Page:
Ever wonder what system administrators do? After all, you don’t see them around the office very often and when you try to contact them, they are almost always not at their desks or are busy with something. To give you an inkling, here’s how a typical day in the life of a Computer Guys system administrator goes.
Check emails. See 63 unread emails you have and decide that you can’t do this without a cup of coffee first. Shuffle off to make your first coffee of the day.
Open your first unread email. As the email loads, you see a pop-up notification informing you that another message has come in. Sigh, it’s going to be a tough morning.
You feel like you’re making good progress as you tackle one email after another, resolving the more urgent issue first and scheduling low-priority requests for later. You are on fire!
Spoke too soon. The tech line rings and you pick it up. The user on the line is asking why you haven’t replied to her email yet, and that she needs the issue to be resolved immediately (even though you know it’s really just a small issue and doesn’t affect her work). Put your work on hold to remote into her computer to sort it out.
Head down to client’s office for maintenance.
Before you can get started, a user drags you to take a look at the network printer, which is apparently not working.
Got the printer up and working again. Now you can carry on with the maintenance. Try to ignore the fact that you are now a little behind schedule.
Lunchtime. You try to head out for a quick bite, but a user had just notified you of a software problem that he is facing. As he walks out of the office, he tells you that he wants to problem solved by the time he comes back.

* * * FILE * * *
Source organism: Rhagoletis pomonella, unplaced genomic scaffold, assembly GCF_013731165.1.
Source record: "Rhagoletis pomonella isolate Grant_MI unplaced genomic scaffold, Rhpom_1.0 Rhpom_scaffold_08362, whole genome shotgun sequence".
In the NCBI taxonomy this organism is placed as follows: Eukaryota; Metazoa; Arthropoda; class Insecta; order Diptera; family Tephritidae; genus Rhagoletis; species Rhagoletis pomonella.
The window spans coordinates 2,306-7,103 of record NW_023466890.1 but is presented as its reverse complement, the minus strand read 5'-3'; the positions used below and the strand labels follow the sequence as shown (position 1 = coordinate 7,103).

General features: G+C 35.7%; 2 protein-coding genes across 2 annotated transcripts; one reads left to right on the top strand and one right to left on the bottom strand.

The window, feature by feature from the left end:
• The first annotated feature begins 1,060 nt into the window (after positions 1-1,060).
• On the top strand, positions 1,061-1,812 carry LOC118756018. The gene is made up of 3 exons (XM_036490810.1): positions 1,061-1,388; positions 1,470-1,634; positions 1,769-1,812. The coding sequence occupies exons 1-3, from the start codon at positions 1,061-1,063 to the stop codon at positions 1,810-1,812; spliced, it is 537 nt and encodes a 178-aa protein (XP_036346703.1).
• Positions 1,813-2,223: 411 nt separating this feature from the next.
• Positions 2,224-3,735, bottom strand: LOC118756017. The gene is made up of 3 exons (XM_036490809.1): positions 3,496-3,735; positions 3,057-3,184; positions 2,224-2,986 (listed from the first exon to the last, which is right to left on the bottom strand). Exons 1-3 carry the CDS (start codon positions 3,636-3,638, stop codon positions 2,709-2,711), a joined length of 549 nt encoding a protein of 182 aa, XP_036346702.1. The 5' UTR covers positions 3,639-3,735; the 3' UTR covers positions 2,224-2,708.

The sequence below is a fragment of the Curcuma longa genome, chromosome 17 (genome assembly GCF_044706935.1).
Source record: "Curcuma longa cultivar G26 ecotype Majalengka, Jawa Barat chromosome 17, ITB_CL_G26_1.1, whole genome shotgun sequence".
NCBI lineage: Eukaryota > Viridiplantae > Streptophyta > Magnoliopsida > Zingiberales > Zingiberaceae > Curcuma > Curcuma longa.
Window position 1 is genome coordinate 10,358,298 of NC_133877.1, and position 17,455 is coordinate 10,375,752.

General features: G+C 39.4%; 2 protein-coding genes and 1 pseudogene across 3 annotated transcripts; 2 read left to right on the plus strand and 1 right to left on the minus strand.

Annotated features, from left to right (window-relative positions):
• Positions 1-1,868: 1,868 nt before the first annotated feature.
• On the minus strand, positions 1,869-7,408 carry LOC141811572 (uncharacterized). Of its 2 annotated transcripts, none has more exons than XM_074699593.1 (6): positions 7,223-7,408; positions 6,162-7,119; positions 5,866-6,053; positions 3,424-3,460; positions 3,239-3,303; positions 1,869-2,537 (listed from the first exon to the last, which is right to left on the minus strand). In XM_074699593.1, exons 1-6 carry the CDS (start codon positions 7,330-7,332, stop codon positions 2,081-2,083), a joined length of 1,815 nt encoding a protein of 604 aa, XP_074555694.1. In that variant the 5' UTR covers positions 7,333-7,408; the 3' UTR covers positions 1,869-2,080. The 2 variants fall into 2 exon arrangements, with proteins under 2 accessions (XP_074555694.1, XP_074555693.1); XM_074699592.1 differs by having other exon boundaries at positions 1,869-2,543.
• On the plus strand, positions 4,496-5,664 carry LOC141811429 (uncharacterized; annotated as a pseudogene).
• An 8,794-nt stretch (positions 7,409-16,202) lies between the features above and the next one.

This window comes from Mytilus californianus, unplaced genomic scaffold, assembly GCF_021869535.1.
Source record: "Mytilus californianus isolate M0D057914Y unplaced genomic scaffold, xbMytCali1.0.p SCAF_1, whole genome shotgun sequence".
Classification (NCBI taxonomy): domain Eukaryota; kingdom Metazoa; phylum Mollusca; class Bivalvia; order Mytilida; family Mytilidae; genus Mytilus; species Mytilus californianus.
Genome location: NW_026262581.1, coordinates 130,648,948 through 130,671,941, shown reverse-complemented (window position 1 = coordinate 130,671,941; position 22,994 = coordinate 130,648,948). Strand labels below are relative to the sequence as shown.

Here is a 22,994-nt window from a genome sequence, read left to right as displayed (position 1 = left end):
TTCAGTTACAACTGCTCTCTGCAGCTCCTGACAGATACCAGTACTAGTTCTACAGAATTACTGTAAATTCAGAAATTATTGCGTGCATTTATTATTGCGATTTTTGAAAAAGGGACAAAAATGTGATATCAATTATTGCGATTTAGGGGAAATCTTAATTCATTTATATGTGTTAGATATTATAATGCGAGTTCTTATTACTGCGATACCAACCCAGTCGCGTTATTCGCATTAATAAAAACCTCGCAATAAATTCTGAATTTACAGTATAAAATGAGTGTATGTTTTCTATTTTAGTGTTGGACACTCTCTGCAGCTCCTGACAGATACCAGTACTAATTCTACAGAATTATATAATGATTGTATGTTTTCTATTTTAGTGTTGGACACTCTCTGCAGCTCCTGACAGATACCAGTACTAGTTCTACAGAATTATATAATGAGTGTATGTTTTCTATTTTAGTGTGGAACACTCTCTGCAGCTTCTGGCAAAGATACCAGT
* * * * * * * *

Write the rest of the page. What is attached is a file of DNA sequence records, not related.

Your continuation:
Still working on the issue. Scream internally because you’re so frustrated and the hunger pangs are not helping.
People are trickling back into the office. User comes back to his desk to find that you are still on his computer.
Managed to fully resolve the issue. Whew, that was a tough one. Tie up any loose ends and finish up with the maintenance.
Uh oh, trouble at another client’s place. Seems like there’s a problem with the servers and it can’t be solved via remote access. Better head down to take a look.
Users are frustrated because they can’t get any work done whilst the servers are down.
Begin troubleshooting. Boss of the company wants to know when the servers will be up again because it is affecting the business. It’s hard to tell for now, because the cause is not known yet.
Servers are up and running again.
Weekly meeting back at the office with the project managers and chief technology officer. The purpose of these meetings is for the system administrators to keep up to date with the latest technological developments and for them to share their technical knowledge with each other. This time is also used to update the project managers and chief technology officer on the latest issues that clients are facing and brainstorm for possible solutions together.
Glad that the long meeting is finally over. Oh dear, is that the tech line ringing?
Remote into the user’s PC. Ask in the chat box if it is alright to take over control of the computer. User did not reply.
User just gave the green light for you to look into his computer.
Finished helping the user with his issue. And that’s the end of the day…provided that no one calls in for after-hours support.
Of course,some days are busier than others. On any given day, you would find our system administrators traveling to multiple locations, be it to service our clients or to pick up some items from our suppliers. This tongue-in-cheek piece merely scratches the surface of what our system administrators do, so if you’d like to find out more, just ask them!